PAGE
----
Historic fire frequency, 1650 to 1850

map historic wildfire frequency

The map (click on it to see a larger version) representsĀ theĀ estimated wildfire frequency for the period 1650-1850, according to research by Daniel Dey, Richard Guyette, and Michael Stambaugh.

Their description of the project:

Knowledge of historic fire frequency is important in guiding restoration of fire dependent ecosystems, but it is often missing or cannot be determined locally due to lack of fire-scar tree records. A Northern Research Station scientist and collaborators have developed a new model called PC2FM that predicts historic fire frequency for the continental United States. The model uses mean maximum temperature, precipitation, their interaction, and estimated reactant concentrations to estimate mean fire intervals. Having science-based estimates of historic fire frequencies for specific project areas is a major advancement in ecosystem restoration. Another important use of the model is in assessing potential changes in climate (temperature and moisture) on the likelihood of wildland fires. The PC2FM model can be used to map large-scale historic fire frequency and assess climate impact on landscape-scale fire regimes.

UPDATE June 5, 2015:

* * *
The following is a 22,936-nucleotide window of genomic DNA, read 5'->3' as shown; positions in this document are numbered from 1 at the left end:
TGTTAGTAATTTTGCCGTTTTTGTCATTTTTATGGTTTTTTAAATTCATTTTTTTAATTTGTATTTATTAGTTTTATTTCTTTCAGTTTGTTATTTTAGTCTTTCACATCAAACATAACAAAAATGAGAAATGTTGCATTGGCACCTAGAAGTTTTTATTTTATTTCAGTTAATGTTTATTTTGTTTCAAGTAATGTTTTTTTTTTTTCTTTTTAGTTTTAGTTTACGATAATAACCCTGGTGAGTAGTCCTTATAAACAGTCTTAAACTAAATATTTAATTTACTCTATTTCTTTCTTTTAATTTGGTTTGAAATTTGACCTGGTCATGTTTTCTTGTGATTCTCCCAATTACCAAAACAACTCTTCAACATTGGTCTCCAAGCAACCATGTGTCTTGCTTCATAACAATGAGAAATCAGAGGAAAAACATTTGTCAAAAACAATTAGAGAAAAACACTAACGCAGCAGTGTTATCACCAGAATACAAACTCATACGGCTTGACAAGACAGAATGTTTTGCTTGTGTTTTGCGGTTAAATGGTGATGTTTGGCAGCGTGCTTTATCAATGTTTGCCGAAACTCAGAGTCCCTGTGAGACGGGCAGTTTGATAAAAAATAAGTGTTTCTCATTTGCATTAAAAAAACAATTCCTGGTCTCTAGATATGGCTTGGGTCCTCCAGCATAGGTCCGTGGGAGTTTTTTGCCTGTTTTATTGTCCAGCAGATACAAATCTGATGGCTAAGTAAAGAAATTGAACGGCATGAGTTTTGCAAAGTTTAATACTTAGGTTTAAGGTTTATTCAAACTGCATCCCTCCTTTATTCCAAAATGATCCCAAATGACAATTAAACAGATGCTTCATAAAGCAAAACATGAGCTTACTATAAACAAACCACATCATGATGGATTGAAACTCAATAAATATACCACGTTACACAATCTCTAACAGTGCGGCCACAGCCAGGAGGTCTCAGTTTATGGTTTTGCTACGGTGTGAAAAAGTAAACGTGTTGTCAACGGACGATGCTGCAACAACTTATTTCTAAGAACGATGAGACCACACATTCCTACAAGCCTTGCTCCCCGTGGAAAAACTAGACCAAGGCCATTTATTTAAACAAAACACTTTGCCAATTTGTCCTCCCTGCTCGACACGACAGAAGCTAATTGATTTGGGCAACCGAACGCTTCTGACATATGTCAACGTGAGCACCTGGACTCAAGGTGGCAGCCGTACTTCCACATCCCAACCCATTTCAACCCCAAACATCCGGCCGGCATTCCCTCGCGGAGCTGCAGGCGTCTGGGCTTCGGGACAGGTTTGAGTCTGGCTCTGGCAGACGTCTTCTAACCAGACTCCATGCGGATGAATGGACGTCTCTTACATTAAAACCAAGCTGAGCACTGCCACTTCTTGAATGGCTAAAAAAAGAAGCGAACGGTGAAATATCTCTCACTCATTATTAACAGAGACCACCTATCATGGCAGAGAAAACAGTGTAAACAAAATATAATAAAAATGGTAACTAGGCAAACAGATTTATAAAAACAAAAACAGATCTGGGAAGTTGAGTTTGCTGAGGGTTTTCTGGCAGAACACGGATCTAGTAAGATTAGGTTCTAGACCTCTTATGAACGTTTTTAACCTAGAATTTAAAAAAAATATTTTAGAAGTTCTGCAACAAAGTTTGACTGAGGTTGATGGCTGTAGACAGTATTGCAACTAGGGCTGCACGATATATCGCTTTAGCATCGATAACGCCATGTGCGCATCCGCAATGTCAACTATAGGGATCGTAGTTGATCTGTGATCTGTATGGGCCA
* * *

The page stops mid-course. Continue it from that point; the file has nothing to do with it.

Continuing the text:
One of the comments from a reader what that they would like to have a poster-sized print of the image. If you go to Fine Art America you can order prints starting at $17, ranging in size from 8″ x 6″ up to 60″ x 44″. Frames are optional for an extra charge. The map can also be printed on cell phone cases, greeting cards, duvet covers, and throw pillows.

Author: Bill Gabbert

After working full time in wildland fire for 33 years, Bill Gabbert now writes about it from the Black Hills. Google+

6 thoughts on “Historic fire frequency, 1650 to 1850”

  1. Excellent work by these researchers. I would like to say that this map is only based on the physical chemistry of fuels and does not take into account anthropogenic lighting of fires. Just some context of why it might not jive with FRIs based on historical accounts and evidence that leave fuels out. “The other side of the coin” you might say. As far as the color scheme goes, I am guessing that the program they used may have limited color schemes to choose from and they simply chose what they felt was the most appropriate one. As I used to make a lot of maps for college courses and jobs, it is as frustrating to the makers of maps as it is to the users.

  2. We just added this to the article:

    One of the comments from a reader what that they would like to have a poster-sized print of the image. If you go to Fine Art America you can order prints starting at $17, ranging in size from 8″ x 6″ up to 60″ x 44″. Frames are optional for an extra charge. The map can also be printed on cell phone cases, greeting cards, duvet covers, and throw pillows.

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